• Consolidate your credit cards into a fixed-rate loan. Making one payment to one financial institution at a fixed rate is better for your credit (which a new employer may check) than missing payments.
  • De-Fee Yourself. Are you paying unnecessary fees for banking services? Open a no-fee checking, like our No Fee Checking account at MembersFirst.
  • Consider making a Credit Union your primary financial institution. Credit Unions, in general, charge less in fees on products and services, such as checking and savings account, and less interest on loans than a traditional bank.
  • Talk to a Member Advisor. Let one of our team members help you identify the best way to maintain financial calm as you search to replace lost income.

 

Do you have a plan in the event you have a loss of income? Which unnecessary expenses will you plan to remove temporarily? We’d like to know–weigh in on the discussion.

For more on how you can reduce fees and keep more of your hard-earned money, stop by one of our locations, visit us online at MembersFirstGA.com or give us a call at 404-978-0080.

Keeping Identity Thieves at Bay

When more than just you is concerned with your money.

Remember our post about safe mobile browsing and shopping?  We hope you had a moment to read it and consider the dangers of using a mobile device without following safe web-browsing practices.

But, what about when you’re not coffee shop bound, sipping a latte and checking out the latest technology steals and deals?  Maybe you’re sitting at work or with friends catching the latest Hunger Games installment.  Your cell is likely tucked away in your pocket or purse.  Think your money and personal info are safe?  You may want to think again.  There could be others digging for your personal information and you may not even realize it.

Identity Theft — You’ve heard the term, but do you really know just how easy it could be for someone to steal your identity? Mistakes like using the same password for multiple logins, not shielding your credit card numbers and pins from Nosy Ninas and oversharing on social media are just a few ways you’re putting yourself at risk for financial woes.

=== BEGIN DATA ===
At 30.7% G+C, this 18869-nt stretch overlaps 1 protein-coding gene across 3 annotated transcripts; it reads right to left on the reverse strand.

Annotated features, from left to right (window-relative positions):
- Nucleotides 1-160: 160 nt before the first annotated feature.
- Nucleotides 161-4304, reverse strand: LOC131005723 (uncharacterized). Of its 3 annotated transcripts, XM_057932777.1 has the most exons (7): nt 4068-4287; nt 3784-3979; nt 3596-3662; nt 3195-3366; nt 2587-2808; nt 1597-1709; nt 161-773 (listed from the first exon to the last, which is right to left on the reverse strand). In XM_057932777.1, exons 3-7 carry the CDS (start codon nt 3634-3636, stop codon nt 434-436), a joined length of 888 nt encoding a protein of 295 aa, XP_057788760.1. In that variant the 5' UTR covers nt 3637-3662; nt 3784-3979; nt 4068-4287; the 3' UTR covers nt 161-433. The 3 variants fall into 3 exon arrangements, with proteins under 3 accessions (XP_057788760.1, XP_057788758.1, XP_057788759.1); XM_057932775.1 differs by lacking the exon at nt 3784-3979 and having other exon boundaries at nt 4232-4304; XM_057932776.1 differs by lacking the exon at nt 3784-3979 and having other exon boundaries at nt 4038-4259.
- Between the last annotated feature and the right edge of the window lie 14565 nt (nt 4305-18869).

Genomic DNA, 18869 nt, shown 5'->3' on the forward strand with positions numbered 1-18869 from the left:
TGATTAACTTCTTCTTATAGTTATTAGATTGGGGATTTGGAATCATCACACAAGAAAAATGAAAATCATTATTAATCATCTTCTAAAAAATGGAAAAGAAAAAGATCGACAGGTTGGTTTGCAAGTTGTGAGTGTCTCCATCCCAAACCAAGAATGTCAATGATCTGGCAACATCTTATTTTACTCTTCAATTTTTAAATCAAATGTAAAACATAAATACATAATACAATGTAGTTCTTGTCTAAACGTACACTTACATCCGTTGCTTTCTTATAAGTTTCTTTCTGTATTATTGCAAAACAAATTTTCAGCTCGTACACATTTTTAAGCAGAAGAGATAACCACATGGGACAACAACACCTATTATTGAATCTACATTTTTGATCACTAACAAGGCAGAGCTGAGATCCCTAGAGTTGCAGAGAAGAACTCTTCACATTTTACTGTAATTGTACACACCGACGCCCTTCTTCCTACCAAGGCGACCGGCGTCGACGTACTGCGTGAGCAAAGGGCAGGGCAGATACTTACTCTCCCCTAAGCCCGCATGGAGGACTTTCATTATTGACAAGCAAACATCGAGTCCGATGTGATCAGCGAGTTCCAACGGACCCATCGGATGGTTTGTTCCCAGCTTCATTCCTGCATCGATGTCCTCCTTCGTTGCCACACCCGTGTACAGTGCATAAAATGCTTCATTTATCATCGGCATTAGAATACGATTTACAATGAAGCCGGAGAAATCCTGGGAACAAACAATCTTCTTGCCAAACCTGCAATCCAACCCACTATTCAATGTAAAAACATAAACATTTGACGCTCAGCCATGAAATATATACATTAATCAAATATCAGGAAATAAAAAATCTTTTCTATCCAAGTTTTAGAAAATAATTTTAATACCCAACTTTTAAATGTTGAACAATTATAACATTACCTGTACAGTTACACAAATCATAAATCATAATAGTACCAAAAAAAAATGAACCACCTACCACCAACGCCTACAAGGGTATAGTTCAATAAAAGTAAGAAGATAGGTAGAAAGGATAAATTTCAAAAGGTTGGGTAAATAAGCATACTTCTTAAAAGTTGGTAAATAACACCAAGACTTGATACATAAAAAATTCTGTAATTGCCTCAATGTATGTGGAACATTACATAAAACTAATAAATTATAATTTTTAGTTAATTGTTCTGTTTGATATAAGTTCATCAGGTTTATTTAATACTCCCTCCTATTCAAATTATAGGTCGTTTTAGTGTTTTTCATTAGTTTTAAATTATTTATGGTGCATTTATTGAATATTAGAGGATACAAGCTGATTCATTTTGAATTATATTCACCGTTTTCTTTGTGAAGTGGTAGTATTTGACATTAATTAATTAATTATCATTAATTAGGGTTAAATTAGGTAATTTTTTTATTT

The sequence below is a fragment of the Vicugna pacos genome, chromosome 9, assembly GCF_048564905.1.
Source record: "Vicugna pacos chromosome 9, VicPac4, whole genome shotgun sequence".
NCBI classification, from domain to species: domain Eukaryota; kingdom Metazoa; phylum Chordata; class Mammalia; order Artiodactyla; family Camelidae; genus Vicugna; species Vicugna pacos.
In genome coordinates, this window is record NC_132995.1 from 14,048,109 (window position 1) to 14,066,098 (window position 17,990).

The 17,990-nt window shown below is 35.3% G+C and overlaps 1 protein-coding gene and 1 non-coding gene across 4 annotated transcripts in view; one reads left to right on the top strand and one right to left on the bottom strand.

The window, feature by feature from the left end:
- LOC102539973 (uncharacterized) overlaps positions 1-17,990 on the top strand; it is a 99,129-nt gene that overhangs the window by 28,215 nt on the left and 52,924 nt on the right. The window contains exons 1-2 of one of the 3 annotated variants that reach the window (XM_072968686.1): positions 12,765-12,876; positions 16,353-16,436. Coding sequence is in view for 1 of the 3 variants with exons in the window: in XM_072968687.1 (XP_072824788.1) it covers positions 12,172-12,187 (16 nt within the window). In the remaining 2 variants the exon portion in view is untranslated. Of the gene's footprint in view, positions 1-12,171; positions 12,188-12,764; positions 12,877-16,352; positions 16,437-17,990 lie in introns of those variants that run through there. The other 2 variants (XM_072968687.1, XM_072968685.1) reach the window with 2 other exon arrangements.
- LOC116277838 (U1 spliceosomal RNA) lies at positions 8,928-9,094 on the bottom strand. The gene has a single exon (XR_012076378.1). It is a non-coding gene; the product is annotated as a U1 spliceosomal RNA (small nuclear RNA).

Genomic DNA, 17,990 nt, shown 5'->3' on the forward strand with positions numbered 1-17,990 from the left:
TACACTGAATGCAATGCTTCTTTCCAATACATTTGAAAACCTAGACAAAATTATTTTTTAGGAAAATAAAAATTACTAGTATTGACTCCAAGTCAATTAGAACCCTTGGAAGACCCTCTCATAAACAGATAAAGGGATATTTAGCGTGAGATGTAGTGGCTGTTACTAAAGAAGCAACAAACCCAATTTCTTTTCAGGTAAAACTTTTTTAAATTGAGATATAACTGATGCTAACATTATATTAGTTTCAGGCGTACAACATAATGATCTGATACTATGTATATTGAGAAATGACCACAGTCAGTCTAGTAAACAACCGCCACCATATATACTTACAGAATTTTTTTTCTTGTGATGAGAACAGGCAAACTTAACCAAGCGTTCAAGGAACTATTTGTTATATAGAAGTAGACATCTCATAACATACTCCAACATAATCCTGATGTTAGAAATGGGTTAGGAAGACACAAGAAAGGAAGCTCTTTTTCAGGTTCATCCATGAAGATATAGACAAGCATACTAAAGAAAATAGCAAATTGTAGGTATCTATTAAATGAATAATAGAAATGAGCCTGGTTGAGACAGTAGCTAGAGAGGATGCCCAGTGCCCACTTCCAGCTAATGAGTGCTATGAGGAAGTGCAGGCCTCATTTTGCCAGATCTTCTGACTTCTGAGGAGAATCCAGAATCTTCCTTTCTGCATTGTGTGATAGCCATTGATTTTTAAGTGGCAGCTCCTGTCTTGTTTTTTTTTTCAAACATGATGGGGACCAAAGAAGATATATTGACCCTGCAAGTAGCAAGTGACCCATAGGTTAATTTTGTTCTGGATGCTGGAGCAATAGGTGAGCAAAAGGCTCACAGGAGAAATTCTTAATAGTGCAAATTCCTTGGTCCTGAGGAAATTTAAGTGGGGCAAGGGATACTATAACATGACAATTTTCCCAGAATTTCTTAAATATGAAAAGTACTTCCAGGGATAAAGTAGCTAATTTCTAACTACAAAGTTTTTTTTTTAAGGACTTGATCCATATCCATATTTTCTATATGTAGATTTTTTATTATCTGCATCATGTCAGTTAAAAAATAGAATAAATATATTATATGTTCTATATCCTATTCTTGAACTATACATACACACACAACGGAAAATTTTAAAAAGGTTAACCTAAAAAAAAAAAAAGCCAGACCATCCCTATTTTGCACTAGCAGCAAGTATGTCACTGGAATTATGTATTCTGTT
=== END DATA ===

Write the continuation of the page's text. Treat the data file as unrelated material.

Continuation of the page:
In this second installment of Fun Financial Ed, Jen learns just what she’s doing right (and wrong) to protect her identity.  Check it out.

Can’t access the video?  No problem.  Check out the info below.

Looking to make the switch to a Credit Union that understands the unique needs of its members?  Join today and discover what over 24,000 others already have!  We’ll make the process simple and convenient.

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Make the switch to simplify your life and your finances today!

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5 Identity Theft Jackpots (and How You Can Safeguard Against Them)

Identity theft is nothing new, and yet it still manages to cost its victims billions of dollars (yes, that’s billions with a “b”) globally each year—not to mention the time and hassle involved in recovering a stolen identity.

The good news is that there are tons of things you can do to deter identity thieves. The bad news is that many of us do little beyond choosing a decent password—and some people don’t even bother doing that! Here are the top 5 information jackpots for identity thieves, along with helpful tips on what you can do right now to protect yourself.

  1. Your Trash Can

Even if you’re really careful about the information you put online, your trash bags and recycling bin can still be an easy target for identity thieves. Dumpster diving may sound old school, but it’s still an easy way for identity thieves to get access to your personal information.

Get a shredder (a basic model will run you $20 to $30 at a big-box store) and use it!

Get into the habit of shredding things before throwing them out, especially things like bank statements, expired credit cards, utility bills, cellphone bills, paycheck stubs, old boarding passes and travel itineraries, and ATM receipts.

Don’t forget to check your envelopes! Anything with your name and address on it needs to be shredded, too.

  1. Your Phone

Odds are that you’re carrying a lot more in your phone than just your contact list. With smartphone theft on the rise, protect yourself:

Have a password-protected lock on your home screen. This is a standard feature on all smartphones for a reason, so take advantage of it! Bonus points if your smartphone also has location tracking (also known as the “find my phone” feature).

Public Wi-Fi networks are not secure, so avoid checking your bank accounts or doing your online shopping from the local coffee shop or during your layover at the airport.

Do not store sensitive information on your phone—storing passwords or login information in a note-taking app is bad news.

  1. The PIN Pad

It seems like every few months a new point-of-purchase scheme emerges—skimming devices, keystroke loggers, ATM hacking… the list goes on! Here are some good practices for when you’re out and about: